30 October 2012
Who’s Really Wright?
The play Trifles written by Susan Glaspell discovers the standard male stereotype of women by asserting that women frequently worry about petite things. Glaspell writes of a woman who murdered her husband because he was to blame for her cold and lonely life. The women characters, Mrs. Hale and Mrs. Peters, solve the murder while the men, the county attorney and Sherriff, wonder about trying to look at the big picture. The men completely underestimate the women and do not expect them to come up with much evidence in the murder case. Glaspell’s use of symbolic objects such as a bird, a bird cage, and accusations that women only deal with Trifles, show that Mr. Wright is the “True” murderer in the play Trifles.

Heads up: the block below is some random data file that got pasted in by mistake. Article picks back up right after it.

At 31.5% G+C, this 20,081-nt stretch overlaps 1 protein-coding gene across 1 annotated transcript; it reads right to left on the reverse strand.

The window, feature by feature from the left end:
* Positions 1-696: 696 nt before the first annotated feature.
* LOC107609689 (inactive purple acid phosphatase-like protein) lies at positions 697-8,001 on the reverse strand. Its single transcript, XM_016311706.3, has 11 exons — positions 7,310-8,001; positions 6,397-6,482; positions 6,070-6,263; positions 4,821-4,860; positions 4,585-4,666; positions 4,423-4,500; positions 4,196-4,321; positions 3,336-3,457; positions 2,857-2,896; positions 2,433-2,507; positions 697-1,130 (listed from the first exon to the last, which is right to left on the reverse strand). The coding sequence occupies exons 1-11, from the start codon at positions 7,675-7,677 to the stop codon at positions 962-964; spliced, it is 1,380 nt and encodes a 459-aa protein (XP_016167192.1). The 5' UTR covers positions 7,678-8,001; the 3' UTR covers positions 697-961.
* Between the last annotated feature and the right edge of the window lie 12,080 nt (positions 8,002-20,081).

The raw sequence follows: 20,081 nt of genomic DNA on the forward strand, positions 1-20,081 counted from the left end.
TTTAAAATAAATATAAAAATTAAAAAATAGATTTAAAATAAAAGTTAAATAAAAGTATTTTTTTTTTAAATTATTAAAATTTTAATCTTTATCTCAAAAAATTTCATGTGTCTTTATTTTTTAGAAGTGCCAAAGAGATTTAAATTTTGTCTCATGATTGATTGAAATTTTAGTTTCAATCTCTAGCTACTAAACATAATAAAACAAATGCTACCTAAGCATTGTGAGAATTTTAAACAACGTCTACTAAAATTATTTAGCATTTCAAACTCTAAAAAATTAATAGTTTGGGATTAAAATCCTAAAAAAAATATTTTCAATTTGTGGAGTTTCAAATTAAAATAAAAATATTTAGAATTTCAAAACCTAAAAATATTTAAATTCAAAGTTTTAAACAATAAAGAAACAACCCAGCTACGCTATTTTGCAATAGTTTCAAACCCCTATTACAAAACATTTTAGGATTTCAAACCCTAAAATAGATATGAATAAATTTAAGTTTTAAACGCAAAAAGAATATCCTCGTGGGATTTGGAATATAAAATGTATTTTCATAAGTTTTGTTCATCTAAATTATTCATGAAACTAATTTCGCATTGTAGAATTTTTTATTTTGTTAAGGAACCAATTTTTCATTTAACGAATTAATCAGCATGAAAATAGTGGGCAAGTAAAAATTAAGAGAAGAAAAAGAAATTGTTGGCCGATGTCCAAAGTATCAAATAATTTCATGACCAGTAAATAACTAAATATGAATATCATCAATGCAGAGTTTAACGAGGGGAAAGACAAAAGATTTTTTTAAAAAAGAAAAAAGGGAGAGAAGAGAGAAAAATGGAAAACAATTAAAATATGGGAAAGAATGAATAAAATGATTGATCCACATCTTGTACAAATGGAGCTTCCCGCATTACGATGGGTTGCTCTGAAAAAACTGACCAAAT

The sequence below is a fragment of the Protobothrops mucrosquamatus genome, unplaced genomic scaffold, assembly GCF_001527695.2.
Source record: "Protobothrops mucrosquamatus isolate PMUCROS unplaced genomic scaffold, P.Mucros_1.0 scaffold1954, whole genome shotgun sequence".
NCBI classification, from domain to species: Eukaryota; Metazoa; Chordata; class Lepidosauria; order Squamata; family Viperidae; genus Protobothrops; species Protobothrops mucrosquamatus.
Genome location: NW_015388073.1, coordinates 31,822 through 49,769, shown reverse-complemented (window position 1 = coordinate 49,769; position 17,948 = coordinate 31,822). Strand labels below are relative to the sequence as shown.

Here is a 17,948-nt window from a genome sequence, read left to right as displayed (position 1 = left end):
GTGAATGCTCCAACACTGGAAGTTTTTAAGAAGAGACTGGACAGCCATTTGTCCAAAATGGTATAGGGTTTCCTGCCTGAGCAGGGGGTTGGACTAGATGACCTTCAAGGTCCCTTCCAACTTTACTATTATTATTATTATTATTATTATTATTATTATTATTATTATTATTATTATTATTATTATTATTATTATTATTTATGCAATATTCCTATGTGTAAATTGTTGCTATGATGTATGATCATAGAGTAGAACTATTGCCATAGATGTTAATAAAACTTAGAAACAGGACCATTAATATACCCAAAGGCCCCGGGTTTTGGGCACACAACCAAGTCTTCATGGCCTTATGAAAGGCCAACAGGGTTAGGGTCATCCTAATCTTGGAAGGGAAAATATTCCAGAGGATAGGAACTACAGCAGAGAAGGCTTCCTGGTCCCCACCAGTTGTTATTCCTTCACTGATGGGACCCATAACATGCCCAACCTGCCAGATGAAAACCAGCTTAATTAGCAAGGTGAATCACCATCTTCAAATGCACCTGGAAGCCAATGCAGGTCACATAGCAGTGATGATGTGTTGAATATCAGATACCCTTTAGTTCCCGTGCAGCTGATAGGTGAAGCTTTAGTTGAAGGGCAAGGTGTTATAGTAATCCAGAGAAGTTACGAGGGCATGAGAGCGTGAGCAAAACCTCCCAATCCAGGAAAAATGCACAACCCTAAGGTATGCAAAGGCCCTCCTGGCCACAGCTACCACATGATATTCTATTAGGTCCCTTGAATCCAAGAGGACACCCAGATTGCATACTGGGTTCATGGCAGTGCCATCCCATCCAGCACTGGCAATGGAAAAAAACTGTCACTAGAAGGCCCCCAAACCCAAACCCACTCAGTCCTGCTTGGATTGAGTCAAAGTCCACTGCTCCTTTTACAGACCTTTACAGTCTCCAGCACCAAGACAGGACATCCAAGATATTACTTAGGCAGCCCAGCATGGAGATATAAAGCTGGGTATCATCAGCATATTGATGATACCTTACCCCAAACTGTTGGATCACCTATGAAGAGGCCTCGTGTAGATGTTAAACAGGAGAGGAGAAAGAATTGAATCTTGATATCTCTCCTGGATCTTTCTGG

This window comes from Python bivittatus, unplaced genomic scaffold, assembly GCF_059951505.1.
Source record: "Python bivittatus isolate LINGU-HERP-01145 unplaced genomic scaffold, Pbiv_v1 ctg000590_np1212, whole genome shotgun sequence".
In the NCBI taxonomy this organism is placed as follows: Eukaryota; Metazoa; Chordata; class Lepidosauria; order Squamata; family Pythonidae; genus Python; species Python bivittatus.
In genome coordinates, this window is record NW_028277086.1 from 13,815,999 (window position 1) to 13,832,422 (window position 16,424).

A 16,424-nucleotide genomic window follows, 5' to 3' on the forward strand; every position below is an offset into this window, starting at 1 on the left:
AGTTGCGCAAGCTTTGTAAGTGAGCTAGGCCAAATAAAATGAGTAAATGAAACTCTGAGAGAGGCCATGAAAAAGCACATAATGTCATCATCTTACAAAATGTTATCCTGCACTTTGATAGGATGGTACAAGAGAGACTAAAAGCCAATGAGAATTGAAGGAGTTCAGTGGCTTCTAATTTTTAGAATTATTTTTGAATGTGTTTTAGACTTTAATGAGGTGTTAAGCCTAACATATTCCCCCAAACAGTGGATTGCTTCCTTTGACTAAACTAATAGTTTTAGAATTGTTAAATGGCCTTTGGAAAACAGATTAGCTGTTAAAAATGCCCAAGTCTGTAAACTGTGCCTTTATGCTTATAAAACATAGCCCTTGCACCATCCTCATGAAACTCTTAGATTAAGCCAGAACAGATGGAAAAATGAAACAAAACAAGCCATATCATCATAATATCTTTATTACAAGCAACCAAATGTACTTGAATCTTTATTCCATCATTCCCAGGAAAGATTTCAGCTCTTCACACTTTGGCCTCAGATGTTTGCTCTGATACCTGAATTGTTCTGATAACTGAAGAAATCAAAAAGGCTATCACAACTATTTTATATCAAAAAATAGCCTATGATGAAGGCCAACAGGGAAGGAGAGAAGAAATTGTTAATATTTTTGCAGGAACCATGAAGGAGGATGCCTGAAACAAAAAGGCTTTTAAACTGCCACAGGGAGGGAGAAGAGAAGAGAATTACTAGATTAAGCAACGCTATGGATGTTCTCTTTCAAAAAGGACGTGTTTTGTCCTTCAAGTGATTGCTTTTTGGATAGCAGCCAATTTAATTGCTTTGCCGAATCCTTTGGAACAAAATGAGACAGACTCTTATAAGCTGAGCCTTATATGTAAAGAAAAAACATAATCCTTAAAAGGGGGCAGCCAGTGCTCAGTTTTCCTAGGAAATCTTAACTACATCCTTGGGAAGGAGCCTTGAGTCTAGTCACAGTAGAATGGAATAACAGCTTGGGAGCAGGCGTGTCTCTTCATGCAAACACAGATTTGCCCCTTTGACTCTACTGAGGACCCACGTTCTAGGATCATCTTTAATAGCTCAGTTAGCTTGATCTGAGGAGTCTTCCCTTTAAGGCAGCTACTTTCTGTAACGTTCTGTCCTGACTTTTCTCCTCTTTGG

The canary in the play represents Mrs. Wright before marriage as Minnie Foster. A canary, which is a bird, has to be caged so it does not fly away from its original home. This exactly ties into how Mrs. Wright was like the bird. She feels caged in her home and cannot get away. Just like the bird, Minnie Foster is beautiful, has a free spirit, and has a wonderful singing voice. Mrs. Wright uses the canary as an escape from her broken marriage. As Brian Sutton states, “a canary this time- evokes a wife’s urge to escape her marital dreariness”. Once married, it was very rare for Mrs. Wright to associate with anyone. The canary is used as an alternative for children who exile the silence in the house. Mr. Wright, who prefers it to be “silent” in the house, obviously did not like the noise that the canary makes. He takes matters into his own hands as he kills the bird, taking away the little happiness that Mrs. Wright has at all. Mrs. Wright finally comes to her breaking point as she rings her husband’s neck till he dies. This bit of information is a changing point in the play Trifles. The men believe Mrs. Wright has just gone crazy, and kills her husband for no reason at all....